Sensors are about to ruin your cycling routine

By Brandon Lewis


Embedded Computing Design

November 05, 2015

One more mile ... I can do this ... crap, is that a hill? ... that must be a 20 percent incline ... well, at least it looks like it ... maybe my momen...

One more mile … I can do this … crap, is that a hill? … that must be a 20 percent incline … well, at least it looks like it … maybe my momentum can get me halfway up … a quarter of the way up … I knew I should have taken the scenic route …

Sound familiar? For cycling enthusiasts and those of us who just prefer kilometers per hour over steps per day, it probably does. But, if you’re currently replotting your evening bike route, don’t. Sensors are about to help calm your anxiety and ruin your cycling routine.

At the MEMS Executive Congress in Napa, CA, Jonathan Weinert of Bosch eBike Systems showcased how technology leveraged from the company’s Automotive, Electrical Drives, and Power Tools business units is being combined into bicycles that provide an “electrical assist” that makes rides smoother and more natural, if a little less efficient burning calories. Based on a speed sensor, cadence sensor, pressure sensor, MCU, and algorithms developed by Bosch Automotive, the eBike system measures a rider’s performance 1,000 times per second to augment their output with an electrical power boost that ranges from 50 W (Eco Mode) to 275 W (Turbo Mode), enabling speeds of up to 20 miles per hour. The battery provided by the Power Tools division has a life of 20 miles to 100 miles, depending on operational mode.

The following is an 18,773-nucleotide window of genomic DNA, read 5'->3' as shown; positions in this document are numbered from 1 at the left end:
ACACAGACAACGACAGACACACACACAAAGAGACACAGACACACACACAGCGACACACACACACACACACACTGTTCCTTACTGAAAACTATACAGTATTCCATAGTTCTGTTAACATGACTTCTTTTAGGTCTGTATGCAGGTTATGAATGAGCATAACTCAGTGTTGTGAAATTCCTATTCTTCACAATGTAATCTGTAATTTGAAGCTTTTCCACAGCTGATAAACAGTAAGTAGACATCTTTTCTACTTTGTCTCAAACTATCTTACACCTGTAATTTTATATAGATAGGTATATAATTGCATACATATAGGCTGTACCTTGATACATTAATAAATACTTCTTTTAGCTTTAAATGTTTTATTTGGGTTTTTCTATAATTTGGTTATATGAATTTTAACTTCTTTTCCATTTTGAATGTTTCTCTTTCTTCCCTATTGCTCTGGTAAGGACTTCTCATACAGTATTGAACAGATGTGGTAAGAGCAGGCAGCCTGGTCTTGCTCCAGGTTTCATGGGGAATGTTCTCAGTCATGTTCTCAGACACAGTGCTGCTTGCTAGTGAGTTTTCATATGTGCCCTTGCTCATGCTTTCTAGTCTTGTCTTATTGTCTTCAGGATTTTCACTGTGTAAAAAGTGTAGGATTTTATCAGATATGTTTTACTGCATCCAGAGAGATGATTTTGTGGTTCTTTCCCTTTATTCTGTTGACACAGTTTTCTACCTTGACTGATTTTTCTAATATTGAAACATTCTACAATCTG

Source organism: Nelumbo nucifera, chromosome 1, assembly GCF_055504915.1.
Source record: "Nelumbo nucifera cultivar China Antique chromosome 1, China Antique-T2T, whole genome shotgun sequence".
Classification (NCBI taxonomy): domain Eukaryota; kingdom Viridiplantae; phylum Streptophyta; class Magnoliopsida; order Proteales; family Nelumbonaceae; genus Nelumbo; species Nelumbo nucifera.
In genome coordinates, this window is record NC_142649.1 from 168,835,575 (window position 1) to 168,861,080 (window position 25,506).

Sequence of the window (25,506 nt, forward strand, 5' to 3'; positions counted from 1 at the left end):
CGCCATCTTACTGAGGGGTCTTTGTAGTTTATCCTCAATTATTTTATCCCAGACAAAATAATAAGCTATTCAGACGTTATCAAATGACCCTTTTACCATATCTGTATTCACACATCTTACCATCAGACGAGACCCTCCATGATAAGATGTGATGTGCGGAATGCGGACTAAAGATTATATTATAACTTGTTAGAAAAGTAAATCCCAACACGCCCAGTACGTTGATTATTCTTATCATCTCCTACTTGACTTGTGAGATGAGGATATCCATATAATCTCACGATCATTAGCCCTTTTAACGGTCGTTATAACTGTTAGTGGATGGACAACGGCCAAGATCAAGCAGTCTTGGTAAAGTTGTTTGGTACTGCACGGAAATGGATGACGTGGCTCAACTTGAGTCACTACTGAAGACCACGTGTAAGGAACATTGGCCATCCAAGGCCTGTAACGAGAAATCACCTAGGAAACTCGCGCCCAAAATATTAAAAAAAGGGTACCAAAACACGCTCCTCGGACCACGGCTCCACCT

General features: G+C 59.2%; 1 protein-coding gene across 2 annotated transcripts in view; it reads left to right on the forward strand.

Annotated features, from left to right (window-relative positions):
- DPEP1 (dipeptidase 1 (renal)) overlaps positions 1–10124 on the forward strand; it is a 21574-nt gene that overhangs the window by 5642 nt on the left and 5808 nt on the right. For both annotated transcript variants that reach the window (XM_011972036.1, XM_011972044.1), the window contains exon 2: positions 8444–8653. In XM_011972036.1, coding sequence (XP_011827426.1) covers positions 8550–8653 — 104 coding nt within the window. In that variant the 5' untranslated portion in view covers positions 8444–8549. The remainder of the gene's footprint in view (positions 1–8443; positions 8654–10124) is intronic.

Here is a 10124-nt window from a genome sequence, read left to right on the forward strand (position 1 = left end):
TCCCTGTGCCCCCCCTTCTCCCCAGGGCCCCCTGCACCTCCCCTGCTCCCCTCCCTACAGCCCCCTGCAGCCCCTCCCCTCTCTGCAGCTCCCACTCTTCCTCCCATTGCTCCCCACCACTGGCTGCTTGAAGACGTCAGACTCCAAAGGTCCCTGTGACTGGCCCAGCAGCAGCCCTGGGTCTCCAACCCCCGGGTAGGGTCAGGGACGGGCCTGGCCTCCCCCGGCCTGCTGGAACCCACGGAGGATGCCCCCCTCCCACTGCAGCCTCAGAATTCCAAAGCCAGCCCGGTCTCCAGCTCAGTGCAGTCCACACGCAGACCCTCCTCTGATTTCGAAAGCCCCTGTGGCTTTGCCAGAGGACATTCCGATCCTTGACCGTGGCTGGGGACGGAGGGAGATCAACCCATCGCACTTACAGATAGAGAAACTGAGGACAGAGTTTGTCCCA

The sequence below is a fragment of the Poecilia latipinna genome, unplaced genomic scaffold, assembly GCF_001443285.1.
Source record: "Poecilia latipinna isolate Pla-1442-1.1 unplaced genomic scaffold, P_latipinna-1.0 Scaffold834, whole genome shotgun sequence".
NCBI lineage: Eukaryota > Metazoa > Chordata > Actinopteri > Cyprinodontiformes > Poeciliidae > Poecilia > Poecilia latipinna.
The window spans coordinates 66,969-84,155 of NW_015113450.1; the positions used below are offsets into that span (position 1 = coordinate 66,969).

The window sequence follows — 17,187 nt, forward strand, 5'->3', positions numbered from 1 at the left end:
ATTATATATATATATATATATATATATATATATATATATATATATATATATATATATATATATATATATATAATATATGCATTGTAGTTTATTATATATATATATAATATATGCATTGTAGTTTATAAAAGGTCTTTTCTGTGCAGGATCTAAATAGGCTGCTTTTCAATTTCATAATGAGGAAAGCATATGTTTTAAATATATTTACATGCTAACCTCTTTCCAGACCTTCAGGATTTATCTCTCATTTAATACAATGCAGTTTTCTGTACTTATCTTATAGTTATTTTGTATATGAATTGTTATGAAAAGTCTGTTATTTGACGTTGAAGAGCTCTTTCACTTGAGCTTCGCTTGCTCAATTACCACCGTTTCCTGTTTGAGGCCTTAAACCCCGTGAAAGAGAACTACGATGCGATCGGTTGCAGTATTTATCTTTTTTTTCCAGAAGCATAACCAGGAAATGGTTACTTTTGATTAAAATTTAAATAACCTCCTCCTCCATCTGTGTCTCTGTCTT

“This is a technology where you need the three sensors working together to make you feel like you’re riding a normal bike,” Weinert said. “If the eBike does it correctly, it can make you feel more powerful, younger, stronger.”

If you’re worried about going 20 mph in an instant, Bosch has programmed the eBike controls to ensure gradual application of the electronic assistance feature.

The technology is currently available from more than 10 different brands, including Cannondale, Felt, Haibike, Trek, and others. Learn more at

Brandon Lewis, Technology Editor

Brandon is responsible for guiding content strategy, editorial direction, and community engagement across the Embedded Computing Design ecosystem. A 10-year veteran of the electronics media industry, he enjoys covering topics ranging from development kits to cybersecurity and tech business models. Brandon received a BA in English Literature from Arizona State University, where he graduated cum laude. He can be reached at [email protected].

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